By: William Berg
The origin of the game that we today call Poker is uncertain and debated. Most researchers agree that the name Poker is derived from the French word poque, which in turn originates from the German word pochen – to knock.
It is however unsure whether Poker is actually related to the card games where players must knock the table to mark certain situations. Poker bears a keener resemblance to an old Persian game called As Nas.
Some researchers therefore suggest that As Nas was taught to French immigrants in New Orleans by Persian seafarers, and later developed into Poker in America. Poker also resembles a Renaissance game called Primero and a French game known as Brelan.
In England, Brelan eventually developed into a game named Brag or Bragg, a card game where the possibility of bluffing is an important part of the game, just as in Poker.
One of the earlier mentions of Poker is from 1829, when an English actor named Joseph Crowell encountered a type of card game in New Orleans where a deck of 20 cards were used by four players.
The players made bets and tried to guess which player had the best hand. In 1843, Jonathan H. Green published a book named “An Exposure of the Arts and Miseries of Gambling” where he described how this game spread from New Orleans via the riverboats on Mississippi.
Playing games was a very popular pastime on the Mississippi riverboats. As the game spread, the rules were changed and a full deck containing 52 cards began to be used. One of the major rule changes was the introduction of the so called flush.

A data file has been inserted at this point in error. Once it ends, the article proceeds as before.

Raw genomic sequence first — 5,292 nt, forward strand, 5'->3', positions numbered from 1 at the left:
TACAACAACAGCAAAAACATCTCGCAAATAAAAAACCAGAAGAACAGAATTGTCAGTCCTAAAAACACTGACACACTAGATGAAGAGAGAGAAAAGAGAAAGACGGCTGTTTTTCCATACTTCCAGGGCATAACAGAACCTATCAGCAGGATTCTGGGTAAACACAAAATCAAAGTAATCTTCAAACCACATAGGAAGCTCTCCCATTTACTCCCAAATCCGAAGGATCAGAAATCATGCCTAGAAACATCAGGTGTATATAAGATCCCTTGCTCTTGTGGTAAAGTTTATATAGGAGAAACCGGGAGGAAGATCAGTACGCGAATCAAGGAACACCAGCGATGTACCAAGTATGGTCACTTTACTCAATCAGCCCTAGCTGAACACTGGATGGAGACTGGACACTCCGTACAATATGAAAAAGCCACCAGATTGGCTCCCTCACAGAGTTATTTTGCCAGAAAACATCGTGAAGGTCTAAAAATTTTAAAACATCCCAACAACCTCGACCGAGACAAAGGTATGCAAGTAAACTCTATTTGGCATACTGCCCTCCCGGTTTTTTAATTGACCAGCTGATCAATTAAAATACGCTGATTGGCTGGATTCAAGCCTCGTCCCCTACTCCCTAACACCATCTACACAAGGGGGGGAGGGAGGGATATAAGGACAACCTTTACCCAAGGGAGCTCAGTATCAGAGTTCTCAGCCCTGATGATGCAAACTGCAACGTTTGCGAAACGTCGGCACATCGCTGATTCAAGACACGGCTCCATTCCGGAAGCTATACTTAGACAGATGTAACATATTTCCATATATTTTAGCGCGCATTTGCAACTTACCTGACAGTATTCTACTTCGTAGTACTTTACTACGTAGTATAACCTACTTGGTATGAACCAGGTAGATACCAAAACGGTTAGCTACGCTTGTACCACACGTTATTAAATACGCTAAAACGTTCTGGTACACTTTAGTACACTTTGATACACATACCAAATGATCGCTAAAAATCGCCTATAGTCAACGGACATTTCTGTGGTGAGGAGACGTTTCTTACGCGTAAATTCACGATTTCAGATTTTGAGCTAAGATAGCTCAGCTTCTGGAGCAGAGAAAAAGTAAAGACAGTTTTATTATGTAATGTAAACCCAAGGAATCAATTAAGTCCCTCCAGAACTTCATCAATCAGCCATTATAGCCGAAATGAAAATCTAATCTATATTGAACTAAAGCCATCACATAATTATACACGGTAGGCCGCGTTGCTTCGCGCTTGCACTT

A lot of the more modern poker versions were invented during the American Civil War, including Draw Poker and five card Stud Poker. The straight was also introduced during this era. Around 1875 the use of wild cards was added. Lowball developed around the same time, and the split-pot poker was invented around the turn of the century.
The first poker games involving community cards arose around 1925. Some researches claim the U.S. military are responsible for spreading the game to Asia during wars, where it is today very popular and a natural part of the traditional Asian games.
Poker is a noticeable part of the American history and the poker jargon has even made it into standard American English. Most of us use poker jargon in our every day language even if we never have played a single game of poker in our entire life.
Have you ever called someone’s bluff? Had an ace up your sleeve? Described an unknown or unpredictable factor as a “wildcard”?
Beats me, ace in the hole, blue chip, cash in, stack up, pass the buck, high roller, poker face and when the chips are down, are other examples of poker expressions that have made it into normal language.
During the 1970’s, the first World Series of Poker were played which popularised Poker tournaments at the American casinos. This is also the time when the first serious Poker books were published. Three of the most famous ones are “The Theory of Poker” written by David Sklansky, “The Book of Tells” by Mike Caro and “Super System” by Doyle Brunson.
Today, poker is played all over the world. Poker has grown increasingly popular during the latest decade, chiefly due to the invention of online poker and the hole-card camera that made the Poker tournaments much more interesting to watch for non-players.
Poker is today considered a spectator sport and several TV-shows are devoted to the game. The World Series of Poker and the World Poker Tour are two major Poker tournaments that are broadcast via cable and satellite.
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Article courtesy of William Berg